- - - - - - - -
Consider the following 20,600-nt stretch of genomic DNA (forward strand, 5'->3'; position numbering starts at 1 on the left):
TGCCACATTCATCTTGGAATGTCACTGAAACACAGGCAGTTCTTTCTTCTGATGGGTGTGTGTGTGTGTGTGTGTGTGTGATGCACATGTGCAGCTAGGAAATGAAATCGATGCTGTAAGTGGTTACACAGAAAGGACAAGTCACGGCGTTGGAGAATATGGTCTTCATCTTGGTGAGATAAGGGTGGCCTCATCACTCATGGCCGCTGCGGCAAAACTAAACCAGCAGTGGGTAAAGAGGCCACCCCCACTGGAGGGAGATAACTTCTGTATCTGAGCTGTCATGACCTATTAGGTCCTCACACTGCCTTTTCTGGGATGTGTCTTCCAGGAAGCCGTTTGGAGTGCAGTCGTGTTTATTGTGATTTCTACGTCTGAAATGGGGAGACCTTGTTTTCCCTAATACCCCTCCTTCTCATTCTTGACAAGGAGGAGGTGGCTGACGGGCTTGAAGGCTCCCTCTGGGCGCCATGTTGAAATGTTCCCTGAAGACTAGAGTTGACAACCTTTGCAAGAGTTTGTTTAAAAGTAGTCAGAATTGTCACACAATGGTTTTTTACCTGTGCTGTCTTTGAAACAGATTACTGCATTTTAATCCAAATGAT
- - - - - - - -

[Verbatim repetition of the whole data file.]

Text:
Consider the following 20,600-nt stretch of genomic DNA (forward strand, 5'->3'; position numbering starts at 1 on the left):
TGCCACATTCATCTTGGAATGTCACTGAAACACAGGCAGTTCTTTCTTCTGATGGGTGTGTGTGTGTGTGTGTGTGTGTGATGCACATGTGCAGCTAGGAAATGAAATCGATGCTGTAAGTGGTTACACAGAAAGGACAAGTCACGGCGTTGGAGAATATGGTCTTCATCTTGGTGAGATAAGGGTGGCCTCATCACTCATGGCCGCTGCGGCAAAACTAAACCAGCAGTGGGTAAAGAGGCCACCCCCACTGGAGGGAGATAACTTCTGTATCTGAGCTGTCATGACCTATTAGGTCCTCACACTGCCTTTTCTGGGATGTGTCTTCCAGGAAGCCGTTTGGAGTGCAGTCGTGTTTATTGTGATTTCTACGTCTGAAATGGGGAGACCTTGTTTTCCCTAATACCCCTCCTTCTCATTCTTGACAAGGAGGAGGTGGCTGACGGGCTTGAAGGCTCCCTCTGGGCGCCATGTTGAAATGTTCCCTGAAGACTAGAGTTGACAACCTTTGCAAGAGTTTGTTTAAAAGTAGTCAGAATTGTCACACAATGGTTTTTTACCTGTGCTGTCTTTGAAACAGATTACTGCATTTTAATCCAAATGAT